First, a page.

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How Ohio enhanced its public safety services with a reduced budget
Emergency Management
In the world of decreasing budgets, Ohio has found a way to dramatically improve our public safety services through an investment in intelligence analysts while integrating existing resources in law enforcement, emergency management, homeland security and public safety. While many states have intelligence centers and some have 24-hour operations, Ohio merged its Emergency Management Agency (EMA) analysts, criminal intelligence analysts, homeland security analysts, school safety and threat analysts into one public safety mission.
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Pedestrians dying at disproportionate rates in America's poorer neighborhoods
Governing
In the middle of a four-lane roadway in one of Miami’s poorest neighborhoods, Carl Jones stood over a solid double yellow line as he waited to cross one morning in 2012. Just before a car traveling west could pass, another vehicle heading in the opposite direction hit Jones, sending the homeless man airborne. Police found him more than a hundred feet away; he died at a hospital shortly thereafter. The driver never stopped.
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Pittsburgh public safety director links uptick in homicides to drug trade
KDKA-TV
Pittsburgh officials held a recent press conference to address the recent spike in homicides in the City of Pittsburgh this year. So far, there have been 41 homicides in Pittsburgh this year, which is on par with a record number set back in 1993. There were 10 reported homicides in the month of July alone.
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FBI: Driverless cars are 'lethal weapons,' aid in suspect getaways
Property Casualty 360
A restricted FBI report, uncovered by The Guardian, reveals that driverless cars will impact how law enforcement officers and suspects operate their vehicles. In the unclassified document, these "lethal weapons" can be programmed to use as getaway vehicles while suspects fire guns at their pursuers, for example.
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Number of uninsured motorists declines while claim payments skyrocket
Claims Journal
The estimated percentage of uninsured motorists trended down across the U.S. in 2010, 2011 and 2012, according to new estimates from the Insurance Research Council (IRC). In 2003, a cyclical high of 14.9 percent of drivers were uninsured, while the IRC’s most recent findings show the ratio has fallen to 12.6 percent.
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Medical dispatchers take multitasking to emergency levels
La Crosse Tribune via Emergency Management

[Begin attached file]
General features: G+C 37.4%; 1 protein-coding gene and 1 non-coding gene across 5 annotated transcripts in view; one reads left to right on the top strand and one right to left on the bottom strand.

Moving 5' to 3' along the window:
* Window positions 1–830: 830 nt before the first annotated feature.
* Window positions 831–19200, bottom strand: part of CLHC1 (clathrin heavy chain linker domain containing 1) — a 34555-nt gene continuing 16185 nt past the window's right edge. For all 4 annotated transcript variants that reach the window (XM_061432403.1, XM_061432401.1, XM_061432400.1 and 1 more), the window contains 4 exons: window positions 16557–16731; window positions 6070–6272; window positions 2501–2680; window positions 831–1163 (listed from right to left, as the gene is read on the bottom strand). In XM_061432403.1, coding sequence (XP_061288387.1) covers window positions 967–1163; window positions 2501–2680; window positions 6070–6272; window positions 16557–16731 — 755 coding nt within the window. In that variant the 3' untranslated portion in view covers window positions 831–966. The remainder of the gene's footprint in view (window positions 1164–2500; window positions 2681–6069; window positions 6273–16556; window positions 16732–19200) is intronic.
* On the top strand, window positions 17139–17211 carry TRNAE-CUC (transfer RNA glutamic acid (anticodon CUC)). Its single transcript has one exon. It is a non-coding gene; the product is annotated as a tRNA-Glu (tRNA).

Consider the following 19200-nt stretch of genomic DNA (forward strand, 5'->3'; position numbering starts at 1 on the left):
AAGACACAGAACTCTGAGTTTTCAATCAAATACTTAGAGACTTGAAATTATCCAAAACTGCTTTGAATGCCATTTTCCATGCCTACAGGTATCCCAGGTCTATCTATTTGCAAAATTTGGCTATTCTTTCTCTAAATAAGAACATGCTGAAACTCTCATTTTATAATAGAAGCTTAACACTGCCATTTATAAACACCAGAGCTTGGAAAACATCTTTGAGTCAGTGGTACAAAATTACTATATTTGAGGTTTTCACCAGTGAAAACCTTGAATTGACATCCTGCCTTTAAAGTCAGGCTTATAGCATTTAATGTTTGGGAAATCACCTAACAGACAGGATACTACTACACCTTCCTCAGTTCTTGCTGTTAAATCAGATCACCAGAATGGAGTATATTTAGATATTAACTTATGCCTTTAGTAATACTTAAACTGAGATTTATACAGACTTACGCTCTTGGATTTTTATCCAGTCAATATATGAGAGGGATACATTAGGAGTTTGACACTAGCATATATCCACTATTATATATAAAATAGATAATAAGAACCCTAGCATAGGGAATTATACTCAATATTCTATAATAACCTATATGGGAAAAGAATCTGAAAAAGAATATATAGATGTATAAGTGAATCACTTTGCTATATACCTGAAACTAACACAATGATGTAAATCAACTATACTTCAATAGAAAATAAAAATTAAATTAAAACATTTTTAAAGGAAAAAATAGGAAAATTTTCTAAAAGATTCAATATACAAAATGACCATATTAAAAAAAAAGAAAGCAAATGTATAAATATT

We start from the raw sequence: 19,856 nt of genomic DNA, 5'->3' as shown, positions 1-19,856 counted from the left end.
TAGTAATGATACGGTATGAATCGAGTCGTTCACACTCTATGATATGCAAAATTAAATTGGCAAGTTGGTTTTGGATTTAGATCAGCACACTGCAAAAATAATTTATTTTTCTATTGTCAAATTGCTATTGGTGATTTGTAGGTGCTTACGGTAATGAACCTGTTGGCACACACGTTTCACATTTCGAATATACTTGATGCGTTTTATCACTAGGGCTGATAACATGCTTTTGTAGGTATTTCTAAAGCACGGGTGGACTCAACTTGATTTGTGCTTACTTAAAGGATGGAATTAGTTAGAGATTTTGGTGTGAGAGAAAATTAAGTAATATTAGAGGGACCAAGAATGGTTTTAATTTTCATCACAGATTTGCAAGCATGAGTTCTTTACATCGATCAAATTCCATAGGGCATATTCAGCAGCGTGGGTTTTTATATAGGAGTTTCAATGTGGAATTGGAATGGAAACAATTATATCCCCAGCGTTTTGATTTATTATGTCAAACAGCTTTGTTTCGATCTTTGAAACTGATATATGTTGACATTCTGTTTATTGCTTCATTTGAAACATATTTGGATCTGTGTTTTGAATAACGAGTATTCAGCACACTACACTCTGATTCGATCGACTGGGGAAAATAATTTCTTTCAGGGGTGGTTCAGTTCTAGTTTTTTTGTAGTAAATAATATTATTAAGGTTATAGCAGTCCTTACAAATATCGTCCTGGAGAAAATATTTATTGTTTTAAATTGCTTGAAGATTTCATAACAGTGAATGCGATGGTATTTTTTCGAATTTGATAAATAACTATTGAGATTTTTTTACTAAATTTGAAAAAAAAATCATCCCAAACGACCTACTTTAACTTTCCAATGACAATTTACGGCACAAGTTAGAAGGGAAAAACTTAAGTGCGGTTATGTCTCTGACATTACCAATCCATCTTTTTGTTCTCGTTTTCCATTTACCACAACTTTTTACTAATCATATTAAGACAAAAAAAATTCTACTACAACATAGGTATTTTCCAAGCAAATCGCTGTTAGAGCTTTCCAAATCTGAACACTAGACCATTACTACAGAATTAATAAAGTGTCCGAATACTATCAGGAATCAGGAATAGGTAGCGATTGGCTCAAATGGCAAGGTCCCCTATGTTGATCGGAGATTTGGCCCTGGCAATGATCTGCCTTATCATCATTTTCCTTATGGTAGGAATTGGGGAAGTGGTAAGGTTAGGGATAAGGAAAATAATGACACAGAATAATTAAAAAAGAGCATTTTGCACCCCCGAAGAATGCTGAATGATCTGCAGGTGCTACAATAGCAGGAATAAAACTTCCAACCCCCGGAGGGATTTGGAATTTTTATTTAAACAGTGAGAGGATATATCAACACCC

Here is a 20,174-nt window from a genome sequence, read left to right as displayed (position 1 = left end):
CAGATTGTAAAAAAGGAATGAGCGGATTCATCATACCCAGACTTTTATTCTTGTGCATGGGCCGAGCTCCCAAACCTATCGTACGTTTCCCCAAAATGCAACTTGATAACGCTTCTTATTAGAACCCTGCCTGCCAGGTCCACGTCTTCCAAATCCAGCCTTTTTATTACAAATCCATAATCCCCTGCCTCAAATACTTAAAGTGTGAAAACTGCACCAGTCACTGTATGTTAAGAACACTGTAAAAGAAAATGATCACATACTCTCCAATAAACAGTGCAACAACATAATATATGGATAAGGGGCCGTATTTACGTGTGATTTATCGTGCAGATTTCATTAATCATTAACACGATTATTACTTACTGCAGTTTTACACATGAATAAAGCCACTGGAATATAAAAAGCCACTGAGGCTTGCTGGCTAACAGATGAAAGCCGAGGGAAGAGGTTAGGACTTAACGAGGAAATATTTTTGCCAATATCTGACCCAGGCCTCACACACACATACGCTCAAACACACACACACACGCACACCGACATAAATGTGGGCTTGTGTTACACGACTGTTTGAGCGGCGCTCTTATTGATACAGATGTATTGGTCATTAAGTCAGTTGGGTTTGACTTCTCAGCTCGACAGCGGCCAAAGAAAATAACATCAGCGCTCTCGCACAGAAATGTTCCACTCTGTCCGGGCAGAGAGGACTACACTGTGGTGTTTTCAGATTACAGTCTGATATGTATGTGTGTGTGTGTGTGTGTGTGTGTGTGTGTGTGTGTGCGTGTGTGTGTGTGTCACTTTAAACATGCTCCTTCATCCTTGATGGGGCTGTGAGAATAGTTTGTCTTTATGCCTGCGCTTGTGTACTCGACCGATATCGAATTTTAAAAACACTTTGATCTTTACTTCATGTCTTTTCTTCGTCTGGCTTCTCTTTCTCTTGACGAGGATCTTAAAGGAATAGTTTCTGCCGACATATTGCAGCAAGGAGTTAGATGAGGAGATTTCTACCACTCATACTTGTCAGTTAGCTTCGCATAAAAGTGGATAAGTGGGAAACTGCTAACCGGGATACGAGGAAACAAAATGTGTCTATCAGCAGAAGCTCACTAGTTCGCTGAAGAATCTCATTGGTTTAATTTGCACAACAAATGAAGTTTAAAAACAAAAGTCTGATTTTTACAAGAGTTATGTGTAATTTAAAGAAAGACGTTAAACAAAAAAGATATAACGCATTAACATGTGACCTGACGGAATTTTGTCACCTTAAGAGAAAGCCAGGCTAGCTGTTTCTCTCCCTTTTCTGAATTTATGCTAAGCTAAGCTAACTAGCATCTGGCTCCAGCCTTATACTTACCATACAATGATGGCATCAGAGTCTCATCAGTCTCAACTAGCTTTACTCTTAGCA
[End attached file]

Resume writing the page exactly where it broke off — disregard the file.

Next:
Average days are nonexistent for emergency medical dispatchers, often forcing them to be multi-tasking whizzes to juggle calls from the second they report to work, Jamie Ristey says. “You hope you can ease into it, but there is no way to ease into it,” said Ristey, a medical communications specialist at the Gundersen Medical Communications Center in La Crosse, Wisconsin. She cited July 24 as a perfect example, when a fiery, six-vehicle fatal accident on Interstate 90 in the town of Campbell scrambled dispatchers in the computer-filled, control-room-like MedComm center as they dispatched ambulances and monitored the situation to determine the response needed.
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Austin, Texas, Public Safety Commission supports proposal to ban cellphones in cars
KVUE-TV
Talking, texting or using a cellphone in a car, even if it's stopped at a red light, recently took a step closer to becoming illegal in Austin. Austin's Public Safety Commission approved a recommendation made by a special committee assigned to look at how to stiffen the 'No Driving or Texting' ordinance already on Austin's books.
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How US anti-gang efforts led to the Central American immigration surge
Governing
Critics say the way cities and states dealt with gangs 20 or more years ago greatly contributed to the recent surge in Central American kids crossing the U.S.-Mexico border alone. In the past, cities like Los Angeles dealt with troublesome gang crime by trying to arrest the problem away, conducting massive sweeps and deporting gang members by the thousands back to Central America. Yesterday’s policy has become today’s problem, gang experts say.
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Missouri voters expand constitutional gun rights
Governing
More than six in 10 Missouri voters approved a constitutional amendment in the August primary that expands upon the state's existing protections for gun owners. Now the right to bear arms also includes protections for ammunition and gun-related accessories. The change removed language in the state constitution that implied that the right to carry concealed firearms, which was already legal under a Missouri statute, was a limited right.
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PRIMA Risk Watch

Colby Horton, Vice President of Publishing, 469.420.2601
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